Motion No. 1
That Vote 5, in the amount of $992,135,000, under HUMAN RESOURCES DEVELOPMENT—Department—Grants and contributions, in the Main Estimates for the fiscal year ending March 31, 2001 (less the amount voted in Interim Supply), be concurred in.
Mr. Speaker, I am pleased to be able to speak in support of this motion this afternoon.
The Government of Canada has made a commitment to improve the quality of life of all Canadians. We have developed a complete and cohesive vision to enable us to attain that objective.
That vision was defined in the throne speech and given concrete form in the budget. The supply bill we are debating today is proof of that. This vision is a clear one. We are striking a fair balance between expenditures, tax reductions and paying down the debt.
When our government came into power, we inherited an impressive deficit of $42 billion. With the support of Canadians in every part of the country, we have eliminated this deficit. After years of austerity, we are now in a position to make investments.
We are not investing carelessly, however. It is not our intention to go back to the spending policies of the Conservative government of that time. Instead, we will be investing strategically and responsibly in health and in programs that will enable us to create employment, to improve people's feeling of security, both individual and collective, and to promote prosperity in general.
Canadians have told us what they wanted: a prosperous country with well-protected communities, a country with a healthy environment, and opportunities for their children's future. They also want a country with a heart, a country with compassion, one with a shared and profound feeling of collective responsibility. Those are the objectives of Canadians, and those are our objectives as well.
Perhaps we are talking numbers today, but we cannot lose sight of the real meaning behind those numbers. It is easy to consider major expenditures as merely abstract figures. It is sometimes harder to see the human aspect that lies behind the columns of figures presented to us.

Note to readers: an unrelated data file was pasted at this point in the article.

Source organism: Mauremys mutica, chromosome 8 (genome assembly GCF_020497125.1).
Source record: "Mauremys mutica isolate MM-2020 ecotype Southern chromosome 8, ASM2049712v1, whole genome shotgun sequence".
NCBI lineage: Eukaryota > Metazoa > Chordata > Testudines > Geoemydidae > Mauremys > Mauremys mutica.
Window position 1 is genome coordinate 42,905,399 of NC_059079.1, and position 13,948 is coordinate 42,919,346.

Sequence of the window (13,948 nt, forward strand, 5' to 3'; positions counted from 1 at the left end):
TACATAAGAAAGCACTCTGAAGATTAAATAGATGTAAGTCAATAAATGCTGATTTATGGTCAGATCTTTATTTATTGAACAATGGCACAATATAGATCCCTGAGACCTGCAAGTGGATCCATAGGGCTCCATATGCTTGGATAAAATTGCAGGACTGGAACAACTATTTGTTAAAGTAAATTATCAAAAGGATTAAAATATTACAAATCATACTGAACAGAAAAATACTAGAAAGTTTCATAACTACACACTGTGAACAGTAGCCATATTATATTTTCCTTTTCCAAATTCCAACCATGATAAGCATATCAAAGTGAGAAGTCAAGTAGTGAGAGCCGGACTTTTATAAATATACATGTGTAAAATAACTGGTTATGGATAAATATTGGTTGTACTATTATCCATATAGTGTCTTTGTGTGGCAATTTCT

It is important to do it however. We must never forget that the expenditures we are discussing today will have an impact on the everyday life of Canadians.
The investments proposed in the supply bill will increase the ability of the RCMP to ensure the safety and security of our communities. They will help prairie farmers who have fallen on hard times. They will reinforce native communities. They will help young people to have access to post-secondary education and good jobs. They will make access to government services easier, and will thus bring citizens and their government closer together.
This is why I support the bill before us today. It is a good bill that will help people across the country.
As hon. members are aware, the government is asking for $34.5 billion in this supply bill. It represents a huge portion of this year's main estimates.
The main estimates reflect most of the spending plan presented by the government in the March budget. The main estimates for fiscal year 2000-01 amount to $156.2 billion, or nearly 99% of the total projected expenditures.
This includes the government's request to parliament with respect to a sum of $50.1 billion for which an annual authorization is required, and $106.1 billion worth of expenditures authorized under current acts.
It is worth noting, in passing, that this year's main estimates show a $4.6 billion, or 3%, increase over last year's estimates.
This is not to say that we are going backwards and spending wildly. This is not how this government is managing its operations. In fact, the total expenditures as a percentage of GDP has decreased over the last four years, from 17.1% in 1997-98, to 15.8% now.
The same for program spending, with expenditures to reach $116 billion in 2000-01, or $4 billion less than in 1993-94.